ABOUT 2PM SUNDAY a half-dozen people chanting demands to save the forests walked briskly through Boonville. Four men carrying a redwood sapling were the focus of the group's display, and a couple of people appeared to be dressed in green, lending the procession a vaguely druidic cast. Spotting my young friend Miguel across the street near Boont Berry Farm just as the funereal mini-procession passed from view, I asked him what had just happened. "Heepies," he explained without elaborating.


AN HOUR or so later a woman called to say the demo was a protest aimed at arresting MRC's hack and squirt policy, and that a presser would be held at 5pm at the Boonville Fairgrounds. I e-mailed our only available reporter who replied with an obscene blast having to do with "wild horses couldn’t drag me…"

THE HEEPIES have a case, although carrying a redwood limb to Ukiah on foot with no fliers to hand the curious, no explanatory banners, and no crowd backing them up doesn't offer much in the way of persuasion.

DESPITE a county-wide vote condemning the chemical tree kill practices of the mammoth timber corporation, MRC not only continues to hack and squirt but now makes the startling claim that under local Right To Farm protections they are exempt from "nuisance complaints" like those from pesky County voters who have overwhelmingly demanded that MRC stop poisoning their forests and, by extension, their neighbors and firefighters if a forest fire breaks out.

MRC is suing Mendocino County over the County's role as tax collector, specifically over the $9,000 the County collected for the Albion-Little River Volunteer Fire Department as MRC's share of fire protection. The Heepies are likely to be on the road for a long time over this one.

FOOD AND TRAVEL WRITERS prowl the Anderson Valley, announcing us as California's hottest new “undiscovered” destination as they unearth Boonville and Philo at least a dozen times a year. (Yorkville and Navarro remain as remote from the sybarites  as an Andean village.) The gastro-locusts spend a couple of expense account days here and fly back to LA or New York to churn out reams of pinot prose with, natch, favorable and well-deserved mentions of our heart-stopping vistas and our many fine little restaurants and cafes. “The unhurried Napa Valley!”

THESE TRAVEL spreads on the marvelous Anderson Valley are illustrated with color photos of our unsurpassed vistas and, in the more high end mags, we get handsome couples holding glinting goblets of wine to the sun.

BUT IN ALL that gushing prose, among all those big color photos of vineyards and artfully arranged plates of “culinary delights” (formerly known as “food”) has there ever been a single mention of Boonville's unsurpassed and unique contribution to the national palate, that true undiscovered edible treasure found only in the Anderson Valley?

FELLOW GOURMANDS allow me to introduce you to the Boonville Donut. No, no, no! Not one of those fluffy, glazed imports from Healdsburg or wherever they're mass-produced that you find in morning cafes and coffee shops everywhere on the Northcoast. You won’t find those ho-hum gut bombs at the Redwood Drive-In, home of the Boonville Donut, unchanged since that glorious September day in 1970 when I ate my first one until the one I enjoyed just last week almost 50 years later. Nobody else anywhere makes them like they're created at the Redwood Drive-In, Boonville, Ca, and where the hand-crafted Boonville Donut is produced fresh every morning right on the premises in downtown Boonville, Mendocino County’s most happening venue.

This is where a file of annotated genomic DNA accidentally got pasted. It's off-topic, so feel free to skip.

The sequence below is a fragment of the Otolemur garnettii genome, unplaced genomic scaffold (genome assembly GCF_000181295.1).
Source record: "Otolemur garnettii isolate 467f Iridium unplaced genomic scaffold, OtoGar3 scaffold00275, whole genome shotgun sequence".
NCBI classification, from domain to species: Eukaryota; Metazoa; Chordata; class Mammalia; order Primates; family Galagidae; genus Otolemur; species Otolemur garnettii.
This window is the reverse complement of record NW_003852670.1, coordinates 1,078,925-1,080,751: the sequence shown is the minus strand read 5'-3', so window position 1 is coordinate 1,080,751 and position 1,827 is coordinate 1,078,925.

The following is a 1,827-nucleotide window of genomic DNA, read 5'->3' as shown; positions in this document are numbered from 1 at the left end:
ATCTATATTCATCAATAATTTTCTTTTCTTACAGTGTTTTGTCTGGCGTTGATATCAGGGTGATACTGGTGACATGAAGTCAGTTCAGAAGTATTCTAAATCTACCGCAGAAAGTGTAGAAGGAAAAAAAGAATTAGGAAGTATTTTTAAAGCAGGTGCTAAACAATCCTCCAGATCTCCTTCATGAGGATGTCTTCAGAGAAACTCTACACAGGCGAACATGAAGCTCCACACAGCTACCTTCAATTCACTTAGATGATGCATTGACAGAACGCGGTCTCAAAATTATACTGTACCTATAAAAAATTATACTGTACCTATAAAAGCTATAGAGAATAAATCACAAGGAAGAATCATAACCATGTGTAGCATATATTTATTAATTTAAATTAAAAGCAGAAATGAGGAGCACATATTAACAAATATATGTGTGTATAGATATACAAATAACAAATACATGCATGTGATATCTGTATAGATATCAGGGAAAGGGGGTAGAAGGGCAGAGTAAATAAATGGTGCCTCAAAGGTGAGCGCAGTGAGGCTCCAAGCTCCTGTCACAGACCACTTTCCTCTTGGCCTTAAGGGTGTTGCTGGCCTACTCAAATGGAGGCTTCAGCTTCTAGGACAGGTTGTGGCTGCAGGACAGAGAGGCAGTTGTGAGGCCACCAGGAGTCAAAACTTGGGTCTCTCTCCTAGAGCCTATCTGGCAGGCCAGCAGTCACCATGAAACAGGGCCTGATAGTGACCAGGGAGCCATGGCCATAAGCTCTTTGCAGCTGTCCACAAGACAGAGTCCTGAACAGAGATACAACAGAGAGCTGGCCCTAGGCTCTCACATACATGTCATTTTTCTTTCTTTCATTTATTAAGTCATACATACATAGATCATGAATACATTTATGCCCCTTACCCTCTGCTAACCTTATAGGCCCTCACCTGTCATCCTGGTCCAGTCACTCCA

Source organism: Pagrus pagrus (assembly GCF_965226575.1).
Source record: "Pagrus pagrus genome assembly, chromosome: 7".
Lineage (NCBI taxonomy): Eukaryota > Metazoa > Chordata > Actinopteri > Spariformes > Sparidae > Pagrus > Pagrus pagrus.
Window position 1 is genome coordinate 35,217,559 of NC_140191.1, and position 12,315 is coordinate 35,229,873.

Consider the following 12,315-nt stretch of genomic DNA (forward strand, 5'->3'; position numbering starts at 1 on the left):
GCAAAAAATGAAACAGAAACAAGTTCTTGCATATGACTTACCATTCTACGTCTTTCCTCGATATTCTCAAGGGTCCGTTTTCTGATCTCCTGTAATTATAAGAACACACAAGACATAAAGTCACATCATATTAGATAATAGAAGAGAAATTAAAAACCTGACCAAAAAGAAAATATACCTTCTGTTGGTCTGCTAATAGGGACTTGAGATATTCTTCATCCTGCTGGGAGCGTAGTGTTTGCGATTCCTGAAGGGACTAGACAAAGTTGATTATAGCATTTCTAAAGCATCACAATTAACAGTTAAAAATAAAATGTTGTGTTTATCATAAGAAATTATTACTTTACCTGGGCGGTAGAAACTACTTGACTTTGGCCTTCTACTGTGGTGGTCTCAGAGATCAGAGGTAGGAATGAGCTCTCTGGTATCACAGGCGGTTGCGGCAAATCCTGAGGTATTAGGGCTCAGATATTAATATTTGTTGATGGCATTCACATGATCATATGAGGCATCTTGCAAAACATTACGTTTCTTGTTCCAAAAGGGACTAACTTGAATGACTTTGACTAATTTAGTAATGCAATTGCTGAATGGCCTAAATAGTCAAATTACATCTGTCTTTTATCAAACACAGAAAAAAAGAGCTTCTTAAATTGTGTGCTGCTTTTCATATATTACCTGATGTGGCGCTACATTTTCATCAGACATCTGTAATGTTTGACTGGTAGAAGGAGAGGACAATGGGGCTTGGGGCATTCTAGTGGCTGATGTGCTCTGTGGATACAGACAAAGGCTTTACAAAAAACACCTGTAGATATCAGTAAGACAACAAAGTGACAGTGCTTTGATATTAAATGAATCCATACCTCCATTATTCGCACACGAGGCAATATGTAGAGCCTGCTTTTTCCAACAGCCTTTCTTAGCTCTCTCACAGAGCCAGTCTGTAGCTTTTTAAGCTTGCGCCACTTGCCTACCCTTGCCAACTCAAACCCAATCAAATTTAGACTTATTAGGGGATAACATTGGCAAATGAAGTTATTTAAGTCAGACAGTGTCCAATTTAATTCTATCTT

THE DRIVE-IN'S DONUTS today are exactly the same as the first Drive-In donuts plucked from roiling vats of deep fry cooking oil back in '62, the same oil from which the fries, the corn dogs, the chicken noogies, and all the other Drive-In delectables were plucked back then and are plucked today. And don't you dare say it's the same oil, wise guy, and so what if it is? The end product has character, and may well get its unique, multi-flave from that deep fry bucket.

THE WINE PEOPLE go on about essence of this, aroma of that,  hint of whatever, but the Boonville Donut has a single unique taste, as memorable as Frisco sour dough, pan-fried abalone, a Carrine crab sandwich, a Boont Amber beer. What is it? An indescribable delight, that’s what it is. No other way to put it.  Yes, sir. The Boonville Donut! Once you've tasted one, you'll never forget it and you’ll be back for more.

THE REDWOOD DRIVE-IN began life, near as I could find out from primary sources Eva Holcomb and Karen Ottoboni, about, maybe, around, 1962. It was called the CBR Drive-In after its founding families — the Charleses, the Bates, and the Rawles. Peggy Bates, probably best known as Boonville's long-time postmistress, ran the place and can be said to be the creator of the breakthrough savory described above.

THEN CAME the Johnson and Pardini families, the redoubtable Ottoboni, Cheryl Schrader, Mike Shapiro and Cheryl Schrader, and, today, Ricardo and Francisca Suarez. All those owners, all those donuts, and not a single deviation since '62!

THE RECIPE? Sorry, I'm sworn to secrecy.